The teeth of growing children are miracles, and if all goes well deciduous teeth fall out and are replaced with permanent teeth that allow the child to eat and speak properly and smile brilliantly. These teeth should last the rest of the child’s life. But like everything else, children’s teeth are subject to problems. The good news is that they can be fixed. Here are some common dental issues with children:
"It’s normal for toddlers and preschoolers to suck their thumbs,” says Dr. Mila Cohen. “But thumb sucking after the permanent teeth come in can lead to problems with the bite and how the teeth are aligned.” If the child continues to vigorously suck their thumb past age four, it’s time for a visit to the dentist. Related problems are lip sucking, which sometimes occurs at the same time as thumb sucking. Tongue thrusting happens when the child pushes their tongue against their front teeth to help them tightly shut their mouth when they swallow.
Misaligned Bite and Crowded Teeth
Sometimes even a child’s baby teeth can be crowded or their bite can be misaligned. If these problems aren't fixed, they can lead to problems with the jaw, worn-down tooth enamel and difficulty practicing good oral hygiene. This in turn leads to cavities, gum disease and the loss of teeth.
One remedy for this is a palate expander. This device is made up of an arched steel bar attached to the back teeth. It gently opens up the palate, which is the roof of the mouth. This results in more room in the mouth for teeth to grow normally. Palate expanders are almost always given to children before puberty, because their palates have not yet fused.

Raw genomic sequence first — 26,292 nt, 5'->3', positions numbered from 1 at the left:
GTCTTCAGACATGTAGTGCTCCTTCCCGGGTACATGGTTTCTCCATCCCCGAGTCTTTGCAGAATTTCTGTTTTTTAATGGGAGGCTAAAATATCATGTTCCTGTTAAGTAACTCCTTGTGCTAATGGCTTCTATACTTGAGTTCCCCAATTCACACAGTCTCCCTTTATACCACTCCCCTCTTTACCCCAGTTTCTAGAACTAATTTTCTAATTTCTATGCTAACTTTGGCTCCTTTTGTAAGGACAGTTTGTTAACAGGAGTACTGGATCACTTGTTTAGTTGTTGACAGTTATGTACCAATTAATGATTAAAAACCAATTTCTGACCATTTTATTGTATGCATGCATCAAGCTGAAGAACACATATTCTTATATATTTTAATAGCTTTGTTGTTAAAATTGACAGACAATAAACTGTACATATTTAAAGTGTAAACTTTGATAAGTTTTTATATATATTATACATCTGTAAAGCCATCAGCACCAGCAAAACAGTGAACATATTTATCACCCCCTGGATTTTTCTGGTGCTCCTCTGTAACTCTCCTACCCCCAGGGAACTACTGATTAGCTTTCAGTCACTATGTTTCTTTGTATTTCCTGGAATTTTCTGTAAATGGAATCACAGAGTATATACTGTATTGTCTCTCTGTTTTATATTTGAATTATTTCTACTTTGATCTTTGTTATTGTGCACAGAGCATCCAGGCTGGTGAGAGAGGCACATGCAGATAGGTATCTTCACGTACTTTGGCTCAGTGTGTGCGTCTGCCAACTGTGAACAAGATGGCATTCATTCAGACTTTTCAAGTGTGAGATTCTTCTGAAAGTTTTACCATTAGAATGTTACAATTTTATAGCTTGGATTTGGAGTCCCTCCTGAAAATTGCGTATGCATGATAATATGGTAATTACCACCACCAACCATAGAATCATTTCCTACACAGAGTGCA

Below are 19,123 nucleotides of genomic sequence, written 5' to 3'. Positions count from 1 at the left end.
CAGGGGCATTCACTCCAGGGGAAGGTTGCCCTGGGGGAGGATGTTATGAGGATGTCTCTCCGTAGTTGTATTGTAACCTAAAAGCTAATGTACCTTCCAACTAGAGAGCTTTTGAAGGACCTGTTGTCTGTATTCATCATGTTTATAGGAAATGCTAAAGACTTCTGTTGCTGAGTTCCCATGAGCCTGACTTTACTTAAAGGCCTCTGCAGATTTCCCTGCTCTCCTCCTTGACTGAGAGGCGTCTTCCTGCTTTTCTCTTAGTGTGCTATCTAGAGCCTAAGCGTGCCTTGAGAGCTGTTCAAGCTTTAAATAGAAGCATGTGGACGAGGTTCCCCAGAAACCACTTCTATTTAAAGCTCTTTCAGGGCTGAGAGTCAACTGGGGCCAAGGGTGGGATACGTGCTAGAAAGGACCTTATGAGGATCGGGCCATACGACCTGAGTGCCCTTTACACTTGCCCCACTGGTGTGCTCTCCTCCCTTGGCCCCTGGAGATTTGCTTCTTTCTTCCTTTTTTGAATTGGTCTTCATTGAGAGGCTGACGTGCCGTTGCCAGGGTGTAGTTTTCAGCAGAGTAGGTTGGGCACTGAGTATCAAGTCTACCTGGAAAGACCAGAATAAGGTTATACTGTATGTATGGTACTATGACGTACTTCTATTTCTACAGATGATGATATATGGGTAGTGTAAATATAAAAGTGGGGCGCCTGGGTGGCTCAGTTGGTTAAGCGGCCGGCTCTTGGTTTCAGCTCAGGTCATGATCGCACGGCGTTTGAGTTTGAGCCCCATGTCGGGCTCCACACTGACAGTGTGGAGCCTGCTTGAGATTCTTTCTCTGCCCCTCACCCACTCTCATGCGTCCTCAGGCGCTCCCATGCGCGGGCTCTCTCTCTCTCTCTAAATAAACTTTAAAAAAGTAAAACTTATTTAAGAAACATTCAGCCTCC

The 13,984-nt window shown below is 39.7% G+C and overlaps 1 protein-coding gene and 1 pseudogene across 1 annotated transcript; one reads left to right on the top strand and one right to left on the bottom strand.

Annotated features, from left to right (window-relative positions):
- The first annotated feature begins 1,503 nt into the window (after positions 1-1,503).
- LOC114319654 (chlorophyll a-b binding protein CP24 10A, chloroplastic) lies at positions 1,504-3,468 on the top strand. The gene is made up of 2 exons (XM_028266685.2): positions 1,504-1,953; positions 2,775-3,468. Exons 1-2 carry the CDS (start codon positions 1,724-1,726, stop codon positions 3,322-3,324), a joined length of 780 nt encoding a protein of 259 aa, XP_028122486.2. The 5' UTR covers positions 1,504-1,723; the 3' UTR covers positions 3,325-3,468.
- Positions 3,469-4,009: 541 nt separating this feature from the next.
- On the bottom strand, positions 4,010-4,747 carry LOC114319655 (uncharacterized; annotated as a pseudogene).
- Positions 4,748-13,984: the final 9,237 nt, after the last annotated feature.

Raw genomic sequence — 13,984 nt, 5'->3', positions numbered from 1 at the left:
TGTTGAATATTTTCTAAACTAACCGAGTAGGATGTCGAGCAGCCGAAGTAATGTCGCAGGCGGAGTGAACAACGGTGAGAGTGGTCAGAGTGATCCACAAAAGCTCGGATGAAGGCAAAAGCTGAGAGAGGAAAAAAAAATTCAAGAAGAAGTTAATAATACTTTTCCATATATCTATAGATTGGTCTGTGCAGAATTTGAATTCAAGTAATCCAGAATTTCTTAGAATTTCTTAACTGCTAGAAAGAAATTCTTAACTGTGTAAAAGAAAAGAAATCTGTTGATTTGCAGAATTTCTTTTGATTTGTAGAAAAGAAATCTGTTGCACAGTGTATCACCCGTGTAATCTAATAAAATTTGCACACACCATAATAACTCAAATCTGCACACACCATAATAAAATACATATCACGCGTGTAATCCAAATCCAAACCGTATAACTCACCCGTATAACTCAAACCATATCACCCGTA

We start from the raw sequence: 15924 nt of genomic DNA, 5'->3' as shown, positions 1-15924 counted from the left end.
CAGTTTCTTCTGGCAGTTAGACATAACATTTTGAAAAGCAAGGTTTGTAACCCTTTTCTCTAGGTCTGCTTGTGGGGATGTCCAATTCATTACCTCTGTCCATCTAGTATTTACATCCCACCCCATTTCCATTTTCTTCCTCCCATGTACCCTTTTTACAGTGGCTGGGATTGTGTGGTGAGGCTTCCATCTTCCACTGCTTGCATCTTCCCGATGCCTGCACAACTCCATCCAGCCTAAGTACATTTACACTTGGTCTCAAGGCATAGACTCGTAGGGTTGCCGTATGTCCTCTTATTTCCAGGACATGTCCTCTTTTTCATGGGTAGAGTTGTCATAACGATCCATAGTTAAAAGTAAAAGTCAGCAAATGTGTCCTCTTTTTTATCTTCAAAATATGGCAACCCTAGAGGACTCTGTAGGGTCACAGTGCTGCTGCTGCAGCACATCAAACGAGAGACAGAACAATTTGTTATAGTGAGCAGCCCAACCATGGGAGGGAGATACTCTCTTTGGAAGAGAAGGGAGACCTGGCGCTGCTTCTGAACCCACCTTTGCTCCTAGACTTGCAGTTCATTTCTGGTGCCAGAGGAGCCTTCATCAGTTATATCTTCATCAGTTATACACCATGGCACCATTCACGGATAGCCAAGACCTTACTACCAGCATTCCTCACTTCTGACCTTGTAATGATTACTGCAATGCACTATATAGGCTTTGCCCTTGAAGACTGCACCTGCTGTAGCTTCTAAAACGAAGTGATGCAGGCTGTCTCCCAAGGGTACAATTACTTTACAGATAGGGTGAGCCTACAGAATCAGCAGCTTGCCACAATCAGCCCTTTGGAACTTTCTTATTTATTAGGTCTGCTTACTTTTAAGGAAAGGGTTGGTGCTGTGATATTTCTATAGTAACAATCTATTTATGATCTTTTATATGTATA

Older children, of course, can be fitted with braces. Most children have them between 8 and 14 years of age, and they usually need to wear them between one and three years. After that, they’ll need to wear a retainer for a while to make sure the teeth keep their new, proper alignment.
Accidents where a child knocks out a tooth or bites their tongue look gruesome, but they are usually not as bad as they look. However, it is important to get the child to a dentist as soon as possible. Even a knocked out tooth can be put back if not too much time has passed. Put the tooth in a cup of milk, or tuck it in between the child’s cheek and gum if it is not too filthy. Have the child wash out their mouth with warm salt water if the tooth is cracked, and simply clean a bitten tongue or lip gently. Apply cold compress to both injuries. Use dental floss to remove debris between the teeth that’s causing pain.
Children whose baby teeth cannot be put back can wear space maintainers that fill the space where the old tooth was. Dentists also make crowns for children whose teeth are cracked or damaged. An child who is active in sports can also be fitted with a mouthguard.
Cavities in baby teeth should not be ignored. They need to be taken care of like permanent teeth, and the child’s diet should be low on sugars and acids that can cause decay. Children who are prone to cavities can have sealants put on their teeth. They are easy to apply and painless to the child. They can be reapplied when they wear out.